Campaigning in a Blythewood, S.C., restaurant, Perry also touched on South Carolina's photo-identification law for voters being ruled discriminatory by the Justice Department and noted that a federal judge blocked portions of the state's immigration law, including a provision that would have allowed state and local police to check for immigration documents.
"In South Carolina, you all aren't just under assault, you all are in a war," he said. "You're in a war with the federal government. When they walk in with their Department of Justice and they are going to take you to task so to speak, sue your state for a voter identification law that your legislature says should be allowed — this right to vote should be protected."
The Justice Department's Civil Rights Division concluded that South Carolina's voter photo-ID law is discriminatory because the state's minorities are "20 percent more likely to lack DMV-issued ID than white registered voters, and thus to be effectively disenfranchised."
South Carolina is one of 13 states — including Perry's Texas — that have approved new voting laws that proponents say are needed to protect against voter fraud. Opponents say the laws are thinly veiled Republican efforts to suppress the votes of minorities, the elderly and the young in 2012.
"I have been talking for several years now about what happened to close down the effects of Reconstruction in another century," said House Assistant Democratic Leader James Clyburn of South Carolina, who briefly attended the housing rally with Gingrich. "And I have been saying for a long time that today's Republican Party picked up the playbook from those years, and (what) you see now from voter ID, immigration laws, are new creative devices being used to deny the effect of the vote, or at least to dilute the effect of the vote."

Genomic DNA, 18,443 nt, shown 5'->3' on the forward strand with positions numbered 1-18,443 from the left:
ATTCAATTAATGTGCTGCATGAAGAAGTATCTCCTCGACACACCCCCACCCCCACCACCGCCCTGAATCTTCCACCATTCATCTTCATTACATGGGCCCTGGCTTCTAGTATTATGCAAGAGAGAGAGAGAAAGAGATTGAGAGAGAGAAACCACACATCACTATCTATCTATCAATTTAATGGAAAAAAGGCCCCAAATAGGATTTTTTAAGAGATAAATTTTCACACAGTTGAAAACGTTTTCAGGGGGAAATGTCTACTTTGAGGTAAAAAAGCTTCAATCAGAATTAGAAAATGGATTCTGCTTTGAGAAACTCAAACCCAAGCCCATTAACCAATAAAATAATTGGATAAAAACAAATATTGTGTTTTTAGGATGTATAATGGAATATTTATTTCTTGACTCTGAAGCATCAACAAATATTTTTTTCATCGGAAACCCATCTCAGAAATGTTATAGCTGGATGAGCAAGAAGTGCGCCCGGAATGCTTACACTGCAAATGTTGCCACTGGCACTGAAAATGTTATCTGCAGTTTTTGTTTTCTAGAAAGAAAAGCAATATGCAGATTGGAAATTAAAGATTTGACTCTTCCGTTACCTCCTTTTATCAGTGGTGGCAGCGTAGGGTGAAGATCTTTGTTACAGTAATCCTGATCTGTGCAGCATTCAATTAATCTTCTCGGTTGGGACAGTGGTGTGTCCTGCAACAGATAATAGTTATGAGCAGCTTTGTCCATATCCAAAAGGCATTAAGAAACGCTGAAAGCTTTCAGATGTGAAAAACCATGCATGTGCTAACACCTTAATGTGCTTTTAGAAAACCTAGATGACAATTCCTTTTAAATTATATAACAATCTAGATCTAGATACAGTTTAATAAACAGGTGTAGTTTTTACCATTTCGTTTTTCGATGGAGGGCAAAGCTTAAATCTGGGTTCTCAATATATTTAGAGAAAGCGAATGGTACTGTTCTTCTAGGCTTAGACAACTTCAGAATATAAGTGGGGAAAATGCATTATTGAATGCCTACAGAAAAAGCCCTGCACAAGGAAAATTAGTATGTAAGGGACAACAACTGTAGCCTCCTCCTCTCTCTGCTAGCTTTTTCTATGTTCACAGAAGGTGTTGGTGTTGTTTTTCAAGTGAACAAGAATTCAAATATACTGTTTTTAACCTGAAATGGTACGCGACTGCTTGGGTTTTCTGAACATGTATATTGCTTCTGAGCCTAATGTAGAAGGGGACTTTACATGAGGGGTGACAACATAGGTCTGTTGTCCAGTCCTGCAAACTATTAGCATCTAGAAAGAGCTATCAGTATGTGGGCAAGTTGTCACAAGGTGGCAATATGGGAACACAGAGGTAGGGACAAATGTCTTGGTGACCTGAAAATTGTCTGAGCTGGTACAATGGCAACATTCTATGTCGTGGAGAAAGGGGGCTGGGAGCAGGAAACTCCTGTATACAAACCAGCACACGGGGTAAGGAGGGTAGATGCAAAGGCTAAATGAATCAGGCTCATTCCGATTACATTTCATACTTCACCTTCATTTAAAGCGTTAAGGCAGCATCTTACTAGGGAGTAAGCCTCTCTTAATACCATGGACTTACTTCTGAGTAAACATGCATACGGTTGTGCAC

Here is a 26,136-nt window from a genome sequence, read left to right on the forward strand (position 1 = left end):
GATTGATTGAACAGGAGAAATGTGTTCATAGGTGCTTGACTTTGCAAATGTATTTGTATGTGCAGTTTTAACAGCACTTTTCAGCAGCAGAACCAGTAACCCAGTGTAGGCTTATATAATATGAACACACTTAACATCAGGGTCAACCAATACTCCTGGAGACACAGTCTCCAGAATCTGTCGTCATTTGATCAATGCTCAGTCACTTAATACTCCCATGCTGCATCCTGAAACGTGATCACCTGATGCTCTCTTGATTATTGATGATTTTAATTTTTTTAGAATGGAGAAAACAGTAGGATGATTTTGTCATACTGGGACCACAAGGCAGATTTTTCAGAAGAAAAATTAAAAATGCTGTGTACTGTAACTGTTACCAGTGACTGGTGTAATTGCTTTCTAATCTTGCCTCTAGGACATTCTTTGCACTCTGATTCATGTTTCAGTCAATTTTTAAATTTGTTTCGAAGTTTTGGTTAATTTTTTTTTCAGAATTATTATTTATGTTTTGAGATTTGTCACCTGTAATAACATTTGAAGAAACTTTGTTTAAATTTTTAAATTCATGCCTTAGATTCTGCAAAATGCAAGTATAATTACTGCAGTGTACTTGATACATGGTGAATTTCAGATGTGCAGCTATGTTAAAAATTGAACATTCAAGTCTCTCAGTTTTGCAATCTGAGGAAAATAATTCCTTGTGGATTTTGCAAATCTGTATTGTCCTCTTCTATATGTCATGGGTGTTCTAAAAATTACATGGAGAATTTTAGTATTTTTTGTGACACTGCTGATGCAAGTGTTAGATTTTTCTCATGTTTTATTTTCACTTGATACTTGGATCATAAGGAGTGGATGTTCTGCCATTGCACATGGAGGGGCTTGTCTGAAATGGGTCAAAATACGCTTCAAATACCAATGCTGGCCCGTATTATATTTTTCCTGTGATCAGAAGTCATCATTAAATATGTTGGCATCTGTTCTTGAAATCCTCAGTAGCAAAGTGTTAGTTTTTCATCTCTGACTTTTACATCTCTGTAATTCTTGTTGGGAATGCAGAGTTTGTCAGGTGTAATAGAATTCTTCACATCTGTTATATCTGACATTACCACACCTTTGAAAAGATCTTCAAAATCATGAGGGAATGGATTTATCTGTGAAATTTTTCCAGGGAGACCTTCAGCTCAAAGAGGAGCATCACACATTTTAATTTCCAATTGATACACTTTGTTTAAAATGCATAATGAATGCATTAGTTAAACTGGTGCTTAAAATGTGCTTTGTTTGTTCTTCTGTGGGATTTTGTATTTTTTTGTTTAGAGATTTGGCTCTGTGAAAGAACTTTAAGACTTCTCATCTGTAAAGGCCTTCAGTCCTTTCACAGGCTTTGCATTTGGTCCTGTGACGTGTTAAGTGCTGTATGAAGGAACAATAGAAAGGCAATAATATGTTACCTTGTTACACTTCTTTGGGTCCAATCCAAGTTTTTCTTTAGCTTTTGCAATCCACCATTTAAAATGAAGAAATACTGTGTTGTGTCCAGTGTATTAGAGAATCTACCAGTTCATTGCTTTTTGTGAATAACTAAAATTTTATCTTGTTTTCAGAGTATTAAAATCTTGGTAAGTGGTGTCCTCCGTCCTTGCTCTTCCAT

While Perry and Gingrich were stumping in South Carolina's Midlands, former Pennsylvania Sen. Rick Santorum was on the state's coast, blasting Obama and the dangers of big government.
"Once you become dependent, then the government has you," Santorum told a few hundred people at Sun City Hilton Head. "Ladies and gentlemen, this is an election about whether you're going to leave your children free — period."
Santorum also took some pointed questions from the audience about his conservative credentials because of his votes for the No Child Left Behind education act and the Sarbanes-Oxley Act that tightened financial regulation, votes he now says he regrets.
"I am a consistent conservative," he told the audience. "I didn't say I was perfect."
While Santorum, Perry, Gingrich and former Utah Gov. Jon Huntsman slugged it out in South Carolina, Romney ventured to Florida to raise funds and to campaign.
Sticking to a strategy of appearing above the fray, Romney made no mention of his GOP opponents during his West Palm Beach appearance. Instead, he attacked Obama's foreign and domestic policies.
"The president wants to make us more like a European-style welfare state" where the "role of government is to take from some and redistribute to others," he said.
(Douglas of the Washington Bureau reported from Columbia, S.C. Beam is a reporter for The State in Columbia, S.C. Kyle Peterson of The Beaufort Gazette/The Island Packet of South Carolina and Amy Sherman of The Miami Herald contributed.)